So I totally geeked out today and decided to wait in line at my local Apple Store for a copy of Leopard. I got there about an hour before the store opened for the launch, and ended up about 20th in line. I was in the first group of 50 or so let into the store, so I got clapped at by the employees and first crack at the limited Leopard T-shirts.
It took about 45 minutes or so to perform an upgrade install of Leopard on my 20" aluminum 2.4GHz iMac; the installer is a lot simpler than the Tiger installer, with fewer screens to click through before the actual installation begins. After the machine rebooted when the upgrade was done, it was all business -- no opening animation like you get with Tiger, it just takes you to the Desktop and opens a registration window (which is easy to skip). It didn't add any new icons to the Dock or desktop, and the apps I have set to autolaunch at login started up like usual. Some people have said that Leopard feels faster than Tiger; I haven't really noticed a difference (but then again, Tiger on a 2.4GHz Core 2 Duo with 2GB RAM is pretty fast on its own). I'll get a better chance to test this when I do a clean install of it on my 1.5GHz 12" PowerBook G4.
Some people don't like the new "glass shelf" in the Dock; personally, I don't mind it, but also wouldn't mind being able to switch back to the old, translucent backdrop. The new translucent menubar is slick, but something I wish was defeatable. Sitting at the Desktop, it's nice that it's unobtrusive. With an application open, though, the translucency feels out of place if you have a window pushed up against the menubar -- the menubar and window don't match, and makes the window look like it's just floating there. What's also interesting is that Apple finally did away with rounding the upper corners of the menubar; they're square now.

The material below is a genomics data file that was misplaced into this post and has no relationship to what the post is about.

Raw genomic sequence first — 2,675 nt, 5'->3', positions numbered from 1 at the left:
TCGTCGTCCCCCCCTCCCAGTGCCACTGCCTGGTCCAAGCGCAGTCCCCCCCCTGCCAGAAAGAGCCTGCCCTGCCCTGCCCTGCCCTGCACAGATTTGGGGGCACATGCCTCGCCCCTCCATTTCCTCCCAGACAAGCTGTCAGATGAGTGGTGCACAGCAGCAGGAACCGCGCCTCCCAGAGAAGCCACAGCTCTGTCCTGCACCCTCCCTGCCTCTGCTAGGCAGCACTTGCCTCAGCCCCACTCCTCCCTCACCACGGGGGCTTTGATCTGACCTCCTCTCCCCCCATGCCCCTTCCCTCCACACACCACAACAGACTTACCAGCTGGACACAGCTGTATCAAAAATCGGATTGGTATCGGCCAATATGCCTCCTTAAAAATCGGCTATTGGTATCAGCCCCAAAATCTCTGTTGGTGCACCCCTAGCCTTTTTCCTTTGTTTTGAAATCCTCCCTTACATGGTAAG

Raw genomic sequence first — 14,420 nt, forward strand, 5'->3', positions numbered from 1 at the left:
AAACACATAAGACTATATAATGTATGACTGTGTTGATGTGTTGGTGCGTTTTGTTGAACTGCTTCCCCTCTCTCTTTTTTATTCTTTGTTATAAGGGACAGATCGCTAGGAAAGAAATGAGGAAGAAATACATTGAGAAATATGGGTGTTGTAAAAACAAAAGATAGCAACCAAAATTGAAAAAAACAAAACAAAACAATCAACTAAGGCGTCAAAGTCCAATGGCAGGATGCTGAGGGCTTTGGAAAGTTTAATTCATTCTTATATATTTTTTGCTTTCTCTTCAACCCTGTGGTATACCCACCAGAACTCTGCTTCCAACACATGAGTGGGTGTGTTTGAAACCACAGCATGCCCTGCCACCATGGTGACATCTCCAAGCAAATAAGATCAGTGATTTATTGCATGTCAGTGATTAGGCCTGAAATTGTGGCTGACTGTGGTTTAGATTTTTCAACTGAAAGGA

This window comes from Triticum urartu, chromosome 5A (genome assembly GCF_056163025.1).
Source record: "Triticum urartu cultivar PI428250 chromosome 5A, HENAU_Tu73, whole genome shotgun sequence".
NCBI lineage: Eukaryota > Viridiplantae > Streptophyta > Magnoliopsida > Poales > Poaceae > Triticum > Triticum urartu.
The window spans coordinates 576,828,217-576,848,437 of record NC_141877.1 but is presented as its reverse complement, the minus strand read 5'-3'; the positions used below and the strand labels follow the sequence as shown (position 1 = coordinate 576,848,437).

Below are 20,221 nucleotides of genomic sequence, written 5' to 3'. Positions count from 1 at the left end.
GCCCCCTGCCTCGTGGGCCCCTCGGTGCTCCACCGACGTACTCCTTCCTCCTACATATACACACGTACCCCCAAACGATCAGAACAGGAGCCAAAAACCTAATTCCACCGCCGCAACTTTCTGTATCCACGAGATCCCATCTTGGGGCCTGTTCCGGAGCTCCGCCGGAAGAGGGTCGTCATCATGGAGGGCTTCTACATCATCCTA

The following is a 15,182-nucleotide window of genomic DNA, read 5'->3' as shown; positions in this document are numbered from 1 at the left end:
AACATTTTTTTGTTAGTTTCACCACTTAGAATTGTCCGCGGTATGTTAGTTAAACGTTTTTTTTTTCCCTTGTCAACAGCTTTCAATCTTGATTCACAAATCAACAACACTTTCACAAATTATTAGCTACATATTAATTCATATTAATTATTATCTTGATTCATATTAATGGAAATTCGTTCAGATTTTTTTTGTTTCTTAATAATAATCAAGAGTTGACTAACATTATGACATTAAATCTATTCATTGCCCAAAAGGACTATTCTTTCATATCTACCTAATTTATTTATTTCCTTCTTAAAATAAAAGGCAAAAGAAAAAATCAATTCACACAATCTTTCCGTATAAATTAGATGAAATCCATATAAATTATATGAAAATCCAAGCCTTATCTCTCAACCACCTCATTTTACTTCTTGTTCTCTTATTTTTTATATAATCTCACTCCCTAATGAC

Stacks is useful for folders that you only have a few items in; if you have more than about 40 items, it'll only display some of them. I wish Stacks was defeatable too, because I like to keep the Applications folder in the Dock for those apps I don't use often enough to put in the Dock, and with Stacks I only see some of the apps I have installed. Under Tiger, holding down on the folder made it spring open a list of the contents that I could scroll through. Also, Stacks picks the icon of the first item in the folder to represent the folder in the Dock; instead of looking like a folder, the Applications folder shortcut in the Dock now sports Address Book's icon.
I was really excited about Time Machine until I read that it'll only work with a directly-connected hard drive, or through a network to a share on another machine running Leopard (client or server). I was hoping to use my NAS to house my Time Machine backups, but now have to either attach an external drive, or devote an entire computer as a file server.
Overall, Leopard seems worthwhile, and I think a lot of the interface complaints I have will either be addressed by Apple or through third-party software.